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A Chronology of LBI's Haggadot Collection
Haggadot were among the first Jewish religious texts printed in the 15th century and among the earliest texts to be illustrated. The earliest known printed Haggadot were published outside of Germany in places like Italy and Turkey. The earliest known illustrated Haggadah to be printed in Germany was a Latin translation in 1512 intended to promote humanism and Christian Hebraism. Over the decades, other Haggadot were printed in Augsburg, Prague, and Amsterdam. While in the 16th century only about 25 Haggadot are known to have been printed, by the 18th century there were more than 200 printed, and by the 19th century over a thousand. By the 20th century the number had increased even more.
The LBI Library contains nearly 200 Haggadot printed from the 17th century to the 21st century. The earliest Haggadot in the LBI Library are from Prague (1687) and Amsterdam (1695).
In the 18th century, Haggadot began appearing in cities with large Jewish communities; LBI Library's Haggadot collection represents German-speaking Jewish communities in Europe including Sulzbach (1764), Offenbach (1789), Brno (1788), Vienna (1797) and Metz (1767).
The largest number of 18th century Haggadot in LBI Library's collection were printed in Fürth, with seven copies printed between the years 1740 and 1791. Many 18th century Haggadot offered parallel Yiddish or Judeo-German translations, like a Haggadah printed with a German translation in Hebrew letters by the Mendelssohn follower Joel Löwe. By the end of the 19th century, most Haggadot published in German-speaking lands had parallel German translations with Latin letters in lieu of Yiddish. The use of German in Jewish religious texts can perhaps be considered a sign of German-Jewish assimilation.
Many Haggadot printed in the 19th Century copied illustrations from earlier editions, like a Haggadah published in 1823 by Anton Schmid, which copied an illustration of the Passover Seder from a 17th century Venetian Haggadah.
The Haggadot in LBI's collection are the books most likely to exhibit signs of use. It is not uncommon for prayer books to show signs of past use, like photographs, note cards, pressed flowers, a lock of hair, or even torn pages that have been stitched back together by hand; Haggadot in particular often show signs of joyous ceremony – with candle wax, wine and food stains, and sometimes matzoh crumbs in the folds between the pages.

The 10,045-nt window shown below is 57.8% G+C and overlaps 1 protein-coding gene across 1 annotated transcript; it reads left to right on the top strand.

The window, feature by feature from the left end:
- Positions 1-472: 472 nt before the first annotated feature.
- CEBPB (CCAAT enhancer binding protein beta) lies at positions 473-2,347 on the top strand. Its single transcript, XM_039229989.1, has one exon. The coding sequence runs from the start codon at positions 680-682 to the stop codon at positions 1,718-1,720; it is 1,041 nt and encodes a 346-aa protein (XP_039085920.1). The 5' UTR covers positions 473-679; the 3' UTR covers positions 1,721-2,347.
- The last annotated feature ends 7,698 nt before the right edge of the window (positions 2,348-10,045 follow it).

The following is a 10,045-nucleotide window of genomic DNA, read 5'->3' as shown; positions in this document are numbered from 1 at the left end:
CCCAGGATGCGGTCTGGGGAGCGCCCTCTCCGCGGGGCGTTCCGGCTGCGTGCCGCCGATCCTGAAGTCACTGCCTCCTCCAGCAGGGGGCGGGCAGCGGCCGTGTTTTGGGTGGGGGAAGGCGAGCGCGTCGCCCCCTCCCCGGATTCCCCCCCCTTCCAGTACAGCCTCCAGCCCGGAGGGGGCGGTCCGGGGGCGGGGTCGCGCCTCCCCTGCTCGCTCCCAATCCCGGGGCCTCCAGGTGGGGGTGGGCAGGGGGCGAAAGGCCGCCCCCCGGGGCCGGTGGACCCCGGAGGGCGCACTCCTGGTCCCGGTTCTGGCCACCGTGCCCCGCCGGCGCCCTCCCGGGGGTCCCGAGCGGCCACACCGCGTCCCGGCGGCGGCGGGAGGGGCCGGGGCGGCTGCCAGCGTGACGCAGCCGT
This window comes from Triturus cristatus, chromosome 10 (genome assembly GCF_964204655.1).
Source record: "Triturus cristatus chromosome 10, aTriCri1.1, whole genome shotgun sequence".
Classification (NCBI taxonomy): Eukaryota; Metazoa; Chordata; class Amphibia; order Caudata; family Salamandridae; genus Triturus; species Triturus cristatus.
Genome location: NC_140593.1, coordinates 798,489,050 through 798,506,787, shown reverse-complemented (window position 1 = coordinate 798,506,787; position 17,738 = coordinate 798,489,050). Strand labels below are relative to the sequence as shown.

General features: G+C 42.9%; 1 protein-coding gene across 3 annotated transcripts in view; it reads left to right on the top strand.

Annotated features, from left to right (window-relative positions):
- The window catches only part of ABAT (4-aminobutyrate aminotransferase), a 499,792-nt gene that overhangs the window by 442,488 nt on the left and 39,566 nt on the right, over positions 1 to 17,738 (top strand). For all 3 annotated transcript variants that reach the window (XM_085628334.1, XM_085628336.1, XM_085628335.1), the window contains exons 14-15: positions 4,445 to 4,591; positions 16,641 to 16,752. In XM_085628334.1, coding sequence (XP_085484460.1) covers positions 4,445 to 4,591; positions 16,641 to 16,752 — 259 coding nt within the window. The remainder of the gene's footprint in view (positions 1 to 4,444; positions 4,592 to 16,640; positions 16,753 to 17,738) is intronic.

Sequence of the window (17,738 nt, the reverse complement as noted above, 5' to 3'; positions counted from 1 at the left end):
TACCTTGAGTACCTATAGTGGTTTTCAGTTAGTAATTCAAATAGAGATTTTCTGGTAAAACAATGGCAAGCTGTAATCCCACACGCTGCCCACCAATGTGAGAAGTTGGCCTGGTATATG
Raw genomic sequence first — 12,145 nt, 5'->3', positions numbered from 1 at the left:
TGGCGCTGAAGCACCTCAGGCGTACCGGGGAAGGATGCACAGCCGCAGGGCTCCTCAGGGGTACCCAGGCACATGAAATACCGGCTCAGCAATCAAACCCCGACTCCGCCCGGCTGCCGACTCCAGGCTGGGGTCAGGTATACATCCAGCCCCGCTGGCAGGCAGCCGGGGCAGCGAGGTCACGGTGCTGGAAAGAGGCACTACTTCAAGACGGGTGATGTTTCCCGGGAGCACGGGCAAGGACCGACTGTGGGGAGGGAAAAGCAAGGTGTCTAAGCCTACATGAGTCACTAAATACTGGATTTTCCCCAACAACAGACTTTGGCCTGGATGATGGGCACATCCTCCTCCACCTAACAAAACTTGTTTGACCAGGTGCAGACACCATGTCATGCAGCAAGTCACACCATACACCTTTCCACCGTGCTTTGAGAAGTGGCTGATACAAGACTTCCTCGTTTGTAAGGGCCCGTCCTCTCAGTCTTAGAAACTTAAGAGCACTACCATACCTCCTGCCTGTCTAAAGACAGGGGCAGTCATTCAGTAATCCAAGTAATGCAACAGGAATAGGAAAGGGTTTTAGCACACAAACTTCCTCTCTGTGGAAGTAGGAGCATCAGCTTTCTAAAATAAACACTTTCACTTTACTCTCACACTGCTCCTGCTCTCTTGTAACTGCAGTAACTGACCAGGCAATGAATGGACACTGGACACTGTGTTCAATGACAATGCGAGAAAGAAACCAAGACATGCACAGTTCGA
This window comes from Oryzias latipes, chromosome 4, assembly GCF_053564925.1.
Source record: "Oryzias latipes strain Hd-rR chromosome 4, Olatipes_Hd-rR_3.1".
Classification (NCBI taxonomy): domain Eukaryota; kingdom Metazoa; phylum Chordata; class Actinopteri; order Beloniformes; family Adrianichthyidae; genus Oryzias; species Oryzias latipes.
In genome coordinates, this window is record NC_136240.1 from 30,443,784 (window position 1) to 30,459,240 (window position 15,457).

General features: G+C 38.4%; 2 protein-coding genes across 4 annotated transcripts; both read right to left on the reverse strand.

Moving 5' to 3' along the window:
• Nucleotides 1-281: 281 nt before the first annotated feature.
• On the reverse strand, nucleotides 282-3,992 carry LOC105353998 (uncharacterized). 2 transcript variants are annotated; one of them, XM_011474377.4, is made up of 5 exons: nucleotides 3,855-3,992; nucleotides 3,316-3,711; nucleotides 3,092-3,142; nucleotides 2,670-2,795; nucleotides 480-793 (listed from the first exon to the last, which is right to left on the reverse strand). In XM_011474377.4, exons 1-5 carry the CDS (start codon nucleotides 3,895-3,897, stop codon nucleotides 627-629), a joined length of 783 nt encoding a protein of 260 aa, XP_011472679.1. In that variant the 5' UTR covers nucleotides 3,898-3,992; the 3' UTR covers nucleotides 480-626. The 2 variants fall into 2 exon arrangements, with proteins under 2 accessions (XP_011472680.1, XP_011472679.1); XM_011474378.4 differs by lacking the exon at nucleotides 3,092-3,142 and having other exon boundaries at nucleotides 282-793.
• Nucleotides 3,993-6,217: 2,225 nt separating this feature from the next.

One of the most well-known 20th century Haggadot was a translation by Wolf Heidenheim that was published (and frequently republished) by M. Lehrberger in Rödelheim. This Haggadah appears to have been mass produced - it came in inexpensive paper boards and its cheap paper are often chipped and yellowed with age. The Lehrberger Haggadah was published in Germany throughout the first half of the 20th century, ending with the 13th edition in 1938.
The 20th century saw the development of beautifully illustrated Haggadot by Jewish graphic artists, like the Budko Haggadah (1921).
While some scholars speculate that Haggadot were originally illustrated to keep the attention of children and adults alike through the long Passover Seder, the 20th century brought the first Haggadot written just for children, like Die Haggadah des Kindes published in 1933. This "Child's Haggadah" is unique in that in incorporates moveable parts such as pull tabs and volvelles.
Pictured here is the search for the afikoman in Die Haggadah des Kindes. Berlin: Hebräischer Verlag „Menorah,“ 1933. LBI Library, r (q) BM 675 P45 B4 S5 1933 Copy 2
Another image of Die Haggadah des Kindes of a volvelle depicting the ten plagues.
While these Haggadah often have little or no monetary value, they are often held onto for generations for their sentimental significance. Occasionally, Haggadot include inscriptions with genealogical notes, marking the significance of the Haggadah as both an object for a ritual as well as an heirloom.
Yerushalmi, Yosef Hayim. Haggadah and History: A Panorama in Facsimile of Five Centuries of the Printed Haggadah. Philadelphia, The Jewish Publication Society of America, 1975.